Minorities Making Meaningful Use of Social Media

According to a new study, Hispanics and African Americans are much more likely to become involved in social issues online. 

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Thinkstock Images

We get that not everything about race and the Internet has to be an anthropological study. As The Root‘s Elon James White wrote in a piece about Twitter, “Our actions on the site just aren’t that amazing. We (El Negroes) are like everybody else. We have sections and subsections that cover wildly different things. Some follow ignorant nonsense like comedian Lil’ Duval and tweet constantly about The Game. Others write poetry and dissect policy and question power structure.” But new research has implications that deserve more than a “So what?

A Georgetown University study comparing the use and effects of social media found that, compared with white users, Hispanic and African Americans are more likely to use it to learn about and become involved in social issues. When asked if they felt more likely to support a cause or social issue online than offline, the percentage of positive results from white respondents was approximately one-fourth. African-American respondents answered “more likely” nearly one-third of the time, while Hispanic respondents were 39 percent more likely to support a social issue or cause online.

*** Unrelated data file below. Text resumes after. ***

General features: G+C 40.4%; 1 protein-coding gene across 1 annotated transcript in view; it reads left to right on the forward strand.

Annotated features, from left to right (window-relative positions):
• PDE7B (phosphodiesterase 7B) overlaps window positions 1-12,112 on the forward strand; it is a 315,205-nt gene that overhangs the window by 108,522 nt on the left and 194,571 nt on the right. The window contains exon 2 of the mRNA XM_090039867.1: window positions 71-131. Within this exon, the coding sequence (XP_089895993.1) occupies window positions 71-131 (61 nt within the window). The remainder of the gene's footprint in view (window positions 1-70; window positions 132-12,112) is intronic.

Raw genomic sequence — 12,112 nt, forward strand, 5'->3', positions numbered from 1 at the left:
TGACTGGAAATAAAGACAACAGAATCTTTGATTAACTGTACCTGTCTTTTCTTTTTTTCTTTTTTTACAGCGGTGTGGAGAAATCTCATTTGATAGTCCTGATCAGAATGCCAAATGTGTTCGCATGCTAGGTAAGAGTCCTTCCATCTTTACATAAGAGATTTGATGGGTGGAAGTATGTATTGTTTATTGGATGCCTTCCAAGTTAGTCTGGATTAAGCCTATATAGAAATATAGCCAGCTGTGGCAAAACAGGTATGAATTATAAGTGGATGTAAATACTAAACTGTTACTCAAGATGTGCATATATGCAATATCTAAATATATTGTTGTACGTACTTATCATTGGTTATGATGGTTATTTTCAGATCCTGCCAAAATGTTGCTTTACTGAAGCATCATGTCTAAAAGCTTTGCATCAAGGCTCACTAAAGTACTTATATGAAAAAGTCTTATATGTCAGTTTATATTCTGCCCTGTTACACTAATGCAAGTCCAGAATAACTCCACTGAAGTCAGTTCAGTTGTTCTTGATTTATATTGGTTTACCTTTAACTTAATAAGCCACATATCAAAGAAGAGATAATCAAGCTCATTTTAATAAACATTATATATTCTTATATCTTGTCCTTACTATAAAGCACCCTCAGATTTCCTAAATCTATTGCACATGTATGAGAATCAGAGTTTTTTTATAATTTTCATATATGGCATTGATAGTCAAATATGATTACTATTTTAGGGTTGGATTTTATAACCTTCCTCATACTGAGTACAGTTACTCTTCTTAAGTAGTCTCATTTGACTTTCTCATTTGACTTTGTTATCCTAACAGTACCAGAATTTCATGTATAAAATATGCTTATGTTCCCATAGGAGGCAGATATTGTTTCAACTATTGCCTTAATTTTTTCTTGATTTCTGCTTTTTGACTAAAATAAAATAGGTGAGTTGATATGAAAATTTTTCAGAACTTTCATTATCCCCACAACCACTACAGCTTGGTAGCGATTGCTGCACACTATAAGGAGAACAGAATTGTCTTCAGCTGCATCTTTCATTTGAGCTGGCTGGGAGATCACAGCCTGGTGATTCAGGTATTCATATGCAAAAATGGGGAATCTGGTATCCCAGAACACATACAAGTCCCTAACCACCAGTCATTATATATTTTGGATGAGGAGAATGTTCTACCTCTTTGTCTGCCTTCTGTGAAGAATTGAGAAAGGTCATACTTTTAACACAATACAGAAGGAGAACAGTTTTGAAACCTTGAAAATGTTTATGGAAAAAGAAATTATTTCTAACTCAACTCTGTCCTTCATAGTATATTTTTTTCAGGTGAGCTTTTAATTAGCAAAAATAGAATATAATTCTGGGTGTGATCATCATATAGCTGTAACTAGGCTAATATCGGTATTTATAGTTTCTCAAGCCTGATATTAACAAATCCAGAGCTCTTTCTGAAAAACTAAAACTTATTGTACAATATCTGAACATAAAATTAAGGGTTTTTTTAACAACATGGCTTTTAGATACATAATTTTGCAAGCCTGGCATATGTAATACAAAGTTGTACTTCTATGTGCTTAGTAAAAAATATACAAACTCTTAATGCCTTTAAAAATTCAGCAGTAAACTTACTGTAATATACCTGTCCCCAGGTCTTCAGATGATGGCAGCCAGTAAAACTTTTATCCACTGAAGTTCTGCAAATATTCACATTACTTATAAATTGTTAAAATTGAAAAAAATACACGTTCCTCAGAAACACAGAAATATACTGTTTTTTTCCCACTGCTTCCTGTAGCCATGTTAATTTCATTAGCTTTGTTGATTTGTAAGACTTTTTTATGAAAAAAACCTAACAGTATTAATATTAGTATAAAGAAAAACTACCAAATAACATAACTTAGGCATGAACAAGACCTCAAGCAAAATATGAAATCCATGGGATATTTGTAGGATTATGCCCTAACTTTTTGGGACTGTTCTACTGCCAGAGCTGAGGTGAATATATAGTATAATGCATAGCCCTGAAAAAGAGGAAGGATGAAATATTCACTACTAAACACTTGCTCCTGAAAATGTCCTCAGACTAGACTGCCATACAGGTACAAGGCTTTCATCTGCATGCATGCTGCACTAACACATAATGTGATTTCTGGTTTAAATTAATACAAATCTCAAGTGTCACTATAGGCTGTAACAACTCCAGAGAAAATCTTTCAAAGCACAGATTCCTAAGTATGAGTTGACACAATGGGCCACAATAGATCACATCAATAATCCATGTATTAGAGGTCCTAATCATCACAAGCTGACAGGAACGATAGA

The study also asked participants whether they thought they were receiving an “overload” of emails about causes. Whites likened emails concerning causes to spam significantly more often (76 percent) than Hispanics (69 percent) or African Americans (66 percent).  

The findings are as meaningful for activists looking to raise awareness and gather support for social issues that affect minority communities as they are for those still trying to decide if “black Twitter” is any more than an online version of the Dozens (short answer: yes).

The study was conducted by Georgetown’s Center for Social Impact Communication and Ogilvy Public Relations Worldwide.

Read more at the International Business Times.

In other news: What’s Up With the ‘Scary Black People’ Narrative?